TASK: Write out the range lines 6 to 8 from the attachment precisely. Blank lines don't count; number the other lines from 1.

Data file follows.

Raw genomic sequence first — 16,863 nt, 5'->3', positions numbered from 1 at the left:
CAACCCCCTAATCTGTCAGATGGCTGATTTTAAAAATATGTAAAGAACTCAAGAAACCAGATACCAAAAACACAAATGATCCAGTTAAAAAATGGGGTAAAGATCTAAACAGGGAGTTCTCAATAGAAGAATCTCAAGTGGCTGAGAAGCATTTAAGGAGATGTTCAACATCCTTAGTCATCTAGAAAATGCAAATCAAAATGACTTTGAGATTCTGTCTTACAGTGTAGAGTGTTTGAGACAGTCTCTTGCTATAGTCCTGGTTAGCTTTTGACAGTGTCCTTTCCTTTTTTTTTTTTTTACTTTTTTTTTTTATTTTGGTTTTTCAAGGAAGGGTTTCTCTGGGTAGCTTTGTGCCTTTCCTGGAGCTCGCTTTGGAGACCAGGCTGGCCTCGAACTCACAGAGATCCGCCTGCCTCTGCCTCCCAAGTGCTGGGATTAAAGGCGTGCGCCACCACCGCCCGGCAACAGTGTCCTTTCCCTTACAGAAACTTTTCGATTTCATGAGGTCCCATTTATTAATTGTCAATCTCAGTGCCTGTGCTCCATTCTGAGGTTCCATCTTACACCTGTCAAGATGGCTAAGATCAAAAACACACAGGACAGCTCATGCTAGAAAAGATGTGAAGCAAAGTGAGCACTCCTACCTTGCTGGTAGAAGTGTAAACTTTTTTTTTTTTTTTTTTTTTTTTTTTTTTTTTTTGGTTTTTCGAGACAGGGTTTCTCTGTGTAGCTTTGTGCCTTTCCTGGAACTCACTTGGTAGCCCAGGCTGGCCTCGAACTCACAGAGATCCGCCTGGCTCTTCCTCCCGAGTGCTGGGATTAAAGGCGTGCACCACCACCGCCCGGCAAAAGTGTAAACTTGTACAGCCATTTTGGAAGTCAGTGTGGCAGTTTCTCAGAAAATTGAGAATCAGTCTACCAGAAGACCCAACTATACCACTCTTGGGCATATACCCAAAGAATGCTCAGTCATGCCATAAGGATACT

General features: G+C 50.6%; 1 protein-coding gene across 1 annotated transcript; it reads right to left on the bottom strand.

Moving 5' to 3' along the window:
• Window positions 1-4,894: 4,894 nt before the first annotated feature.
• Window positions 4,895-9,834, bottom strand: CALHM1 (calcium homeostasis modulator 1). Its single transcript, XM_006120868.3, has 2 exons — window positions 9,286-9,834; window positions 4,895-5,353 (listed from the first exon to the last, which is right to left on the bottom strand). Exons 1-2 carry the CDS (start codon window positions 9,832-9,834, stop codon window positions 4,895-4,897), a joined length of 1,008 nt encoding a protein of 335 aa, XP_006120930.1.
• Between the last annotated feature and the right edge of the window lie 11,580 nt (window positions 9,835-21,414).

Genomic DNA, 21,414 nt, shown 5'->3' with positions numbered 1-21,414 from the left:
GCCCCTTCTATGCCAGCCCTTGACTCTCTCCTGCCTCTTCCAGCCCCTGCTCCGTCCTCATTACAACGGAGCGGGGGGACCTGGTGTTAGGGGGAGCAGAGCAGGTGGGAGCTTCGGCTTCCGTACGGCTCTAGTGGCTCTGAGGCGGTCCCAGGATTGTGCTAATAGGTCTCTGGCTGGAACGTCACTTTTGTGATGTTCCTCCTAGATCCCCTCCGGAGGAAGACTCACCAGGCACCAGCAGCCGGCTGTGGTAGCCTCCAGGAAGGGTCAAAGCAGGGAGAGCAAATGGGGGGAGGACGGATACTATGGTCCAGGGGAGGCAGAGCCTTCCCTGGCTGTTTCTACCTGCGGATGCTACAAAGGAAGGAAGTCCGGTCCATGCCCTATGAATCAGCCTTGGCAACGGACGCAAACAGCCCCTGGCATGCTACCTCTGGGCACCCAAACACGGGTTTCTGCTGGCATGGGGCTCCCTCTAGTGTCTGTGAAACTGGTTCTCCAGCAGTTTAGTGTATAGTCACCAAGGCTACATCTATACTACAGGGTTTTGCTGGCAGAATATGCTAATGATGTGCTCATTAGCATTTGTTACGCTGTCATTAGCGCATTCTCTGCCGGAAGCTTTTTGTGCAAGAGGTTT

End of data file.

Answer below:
• Window positions 4,895-9,834, bottom strand: CALHM1 (calcium homeostasis modulator 1). Its single transcript, XM_006120868.3, has 2 exons — window positions 9,286-9,834; window positions 4,895-5,353 (listed from the first exon to the last, which is right to left on the bottom strand). Exons 1-2 carry the CDS (start codon window positions 9,832-9,834, stop codon window positions 4,895-4,897), a joined length of 1,008 nt encoding a protein of 335 aa, XP_006120930.1.
• Between the last annotated feature and the right edge of the window lie 11,580 nt (window positions 9,835-21,414).

Genomic DNA, 21,414 nt, shown 5'->3' with positions numbered 1-21,414 from the left: